Yet another category equivalent to localizable measurable spaces and measurable locales is the opposite category of the category of commutative von Neumann algebras; this is really a version of the Gelfand–Neumark theorem. Then a noncommutative (localizable) measurable space is (the formal dual of) any von Neumann algebra. In this way, measure theory may be seen as a branch of operator algebra theory (at least if one assumes that only localizable measurable spaces are well enough behaved to be worthy of study).
Of course, the power set of $X$ is closed under all operations, so it is a $\sigma$-algebra. Thus every set becomes a discrete measurable space.
If $X$ is a topological space, then the $\sigma$-algebra generated by the open sets (or equivalently, by the closed sets) in $X$ is the Borel $\sigma$-algebra; its elements are called the Borel sets of $X$. In particular, the Borel sets of real numbers are the Borel sets in the real line with its usual topology.
If a measurable space $(X,\Sigma)$ is equipped with a measure $\mu$, making it into a measure space, then the sets of measure zero form a $\sigma$-ideal of $\Sigma$ (that is an ideal that is also a sub-$\sigma$-ring). Let a null set be any set (measurable or not) contained in a set of measure zero; then the null sets form a $\sigma$-ideal in the power set of $X$. Call a set $\mu$-measurable if it is the union of a measurable set and a null set; then the $\mu$-measurable sets form a $\sigma$-algebra $\Sigma_\mu$ called the completion of $\Sigma$ under $\mu$, and the measurable space $(X,\Sigma_\mu)$ is the completion of $(X,\Sigma)$.
In particular, the Lebesgue-measurable sets in the real line are the elements of the completion of the Borel $\sigma$-algebra under Lebesgue measure.
One version of the Gelfand duality theorem states that the category of commutative $W^*$-algebras is dual to the category of compact strictly localizable enhanced measurable spaces. (As such, arbitrary $W^*$-algebras may be interpreted as ‘noncommutative’ measurable spaces in a sense analogous to noncommutative geometry.) See the references below.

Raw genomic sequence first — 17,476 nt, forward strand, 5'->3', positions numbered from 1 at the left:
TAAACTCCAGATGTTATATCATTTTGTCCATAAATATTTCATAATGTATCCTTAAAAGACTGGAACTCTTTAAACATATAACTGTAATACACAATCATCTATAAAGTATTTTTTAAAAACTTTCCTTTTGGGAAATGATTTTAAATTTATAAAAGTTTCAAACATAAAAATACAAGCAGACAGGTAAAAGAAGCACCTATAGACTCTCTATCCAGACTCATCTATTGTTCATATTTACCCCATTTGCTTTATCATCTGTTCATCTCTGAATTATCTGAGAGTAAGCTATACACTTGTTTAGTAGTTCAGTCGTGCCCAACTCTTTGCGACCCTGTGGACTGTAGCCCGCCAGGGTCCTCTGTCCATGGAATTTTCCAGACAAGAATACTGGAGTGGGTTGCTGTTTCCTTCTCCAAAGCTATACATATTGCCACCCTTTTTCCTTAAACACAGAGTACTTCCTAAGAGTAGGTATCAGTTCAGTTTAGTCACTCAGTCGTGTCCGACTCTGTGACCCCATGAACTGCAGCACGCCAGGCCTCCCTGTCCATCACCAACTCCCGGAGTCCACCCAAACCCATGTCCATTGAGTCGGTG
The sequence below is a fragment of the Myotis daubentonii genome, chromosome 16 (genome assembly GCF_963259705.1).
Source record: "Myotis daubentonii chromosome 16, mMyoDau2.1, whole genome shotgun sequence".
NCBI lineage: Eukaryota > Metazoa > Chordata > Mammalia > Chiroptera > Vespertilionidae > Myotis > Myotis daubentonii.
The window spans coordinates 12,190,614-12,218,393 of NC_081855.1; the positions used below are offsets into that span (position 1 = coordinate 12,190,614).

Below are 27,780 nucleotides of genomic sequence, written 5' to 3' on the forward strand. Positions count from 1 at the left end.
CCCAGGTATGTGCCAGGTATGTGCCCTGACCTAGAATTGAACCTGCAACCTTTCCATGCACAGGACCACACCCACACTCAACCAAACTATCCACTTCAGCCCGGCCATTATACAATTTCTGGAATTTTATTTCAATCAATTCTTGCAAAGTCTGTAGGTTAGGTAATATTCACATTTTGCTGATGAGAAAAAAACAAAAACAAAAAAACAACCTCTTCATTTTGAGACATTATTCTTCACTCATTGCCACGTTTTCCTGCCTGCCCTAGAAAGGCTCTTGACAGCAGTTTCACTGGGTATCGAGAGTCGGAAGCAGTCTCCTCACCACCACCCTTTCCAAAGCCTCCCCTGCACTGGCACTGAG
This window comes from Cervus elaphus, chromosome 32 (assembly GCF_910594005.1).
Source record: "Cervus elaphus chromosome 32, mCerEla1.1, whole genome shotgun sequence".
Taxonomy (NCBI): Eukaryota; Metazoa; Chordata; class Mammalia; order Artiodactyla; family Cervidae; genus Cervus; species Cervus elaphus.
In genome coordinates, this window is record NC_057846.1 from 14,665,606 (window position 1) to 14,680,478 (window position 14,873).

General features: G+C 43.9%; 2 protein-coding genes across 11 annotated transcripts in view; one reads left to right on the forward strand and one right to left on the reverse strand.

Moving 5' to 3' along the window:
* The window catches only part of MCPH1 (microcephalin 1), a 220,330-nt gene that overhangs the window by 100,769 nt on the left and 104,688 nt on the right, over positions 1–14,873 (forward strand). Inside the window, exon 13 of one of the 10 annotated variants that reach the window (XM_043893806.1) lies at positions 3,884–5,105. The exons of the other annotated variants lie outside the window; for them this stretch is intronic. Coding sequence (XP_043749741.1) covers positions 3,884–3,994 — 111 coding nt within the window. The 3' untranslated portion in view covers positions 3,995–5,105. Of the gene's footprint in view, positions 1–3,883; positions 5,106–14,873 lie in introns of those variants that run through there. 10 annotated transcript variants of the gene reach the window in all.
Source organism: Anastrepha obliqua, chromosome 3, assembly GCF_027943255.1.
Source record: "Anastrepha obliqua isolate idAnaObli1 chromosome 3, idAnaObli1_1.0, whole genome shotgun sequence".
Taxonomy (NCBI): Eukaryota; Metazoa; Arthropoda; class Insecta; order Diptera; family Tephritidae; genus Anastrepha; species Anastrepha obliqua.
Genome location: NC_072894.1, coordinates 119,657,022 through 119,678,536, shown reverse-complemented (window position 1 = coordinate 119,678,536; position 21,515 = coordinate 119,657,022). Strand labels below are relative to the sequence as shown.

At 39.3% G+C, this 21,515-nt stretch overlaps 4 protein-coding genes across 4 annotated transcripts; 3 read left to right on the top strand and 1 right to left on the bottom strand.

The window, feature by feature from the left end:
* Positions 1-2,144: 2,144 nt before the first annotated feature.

To make this work correctly, we cannot simply define localizability as a property of measurable spaces; instead, a localizable measurable space is a measurable space (a set $X$ with a $\sigma$-algebra $\Sigma$) with a σ-ideal $\mathcal{N}$ of $\Sigma$ and $\mathcal{P}X$ simultaneously (called the ideal of negligible sets or null sets) such that $\Sigma/\mathcal{N}$ is a complete lattice; and a morphism of localizable measurable spaces is a measurable function, with the property that the preimage of any null set is null, up to an equivalence relation where $f \cong g$ if for every $m\in\Sigma$ the set $f^{-1}m\oplus g^{-1}m$ is a null set. For good properties of point-set measurable maps, we need to add the property of strict localizability and compactness. See the article categories of measure theory for full details.
The requirement that $\Sigma/\mathcal{N}$ be complete is the real localizability condition here; the trick of equipping a measurable space with a $\sigma$-ideal of null sets (or equivalently a $\sigma$-filter of full sets) and taking measurable functions only up to equivalence is a common one in other situations.
Localizable measurable spaces can also be studied via the lattice $\Sigma/\mathcal{N}$, which is a frame; the morphisms correspond to certain continuous maps between locales, and thus we are studying locales with extra property, called measurable locales.
In terms of topos theory, measurable spaces are closely related to Boolean toposes (e.g. Jackson 06, Henry 14).
While Lebesgue measure on $\mathbb{R}^n$ can be done in very weak foundations, a general theory of measure and measurable spaces seems to require powerful set-theoretic machinery. Indeed, not much seems to be possible in predicative contexts, and the (nonpredicative) constructive theory is noticeably more complicated than the classical theory. On the other hand, the classical theory has its own complications, with nonmeasurable sets and functions that can be proved to exist but which seem to never arise in practice. Instead, there are classically false but apparently consistent foundations in which measure theory is extremely simple.
The main problem for measure theory in predicative mathematics is getting your hands on a $\sigma$-algebra. Once you've got that, you've got a measurable space (obviously) and go on to measure space, where there are no new difficulties. However, what is (say) a Borel set in the real line? This is difficult, if not impossible, to explain predicatively. (In the case of Lebesgue measure, there are ways to describe the Lebesgue-measurable sets predicatively, but these do not seem to generalise to a broader theory.)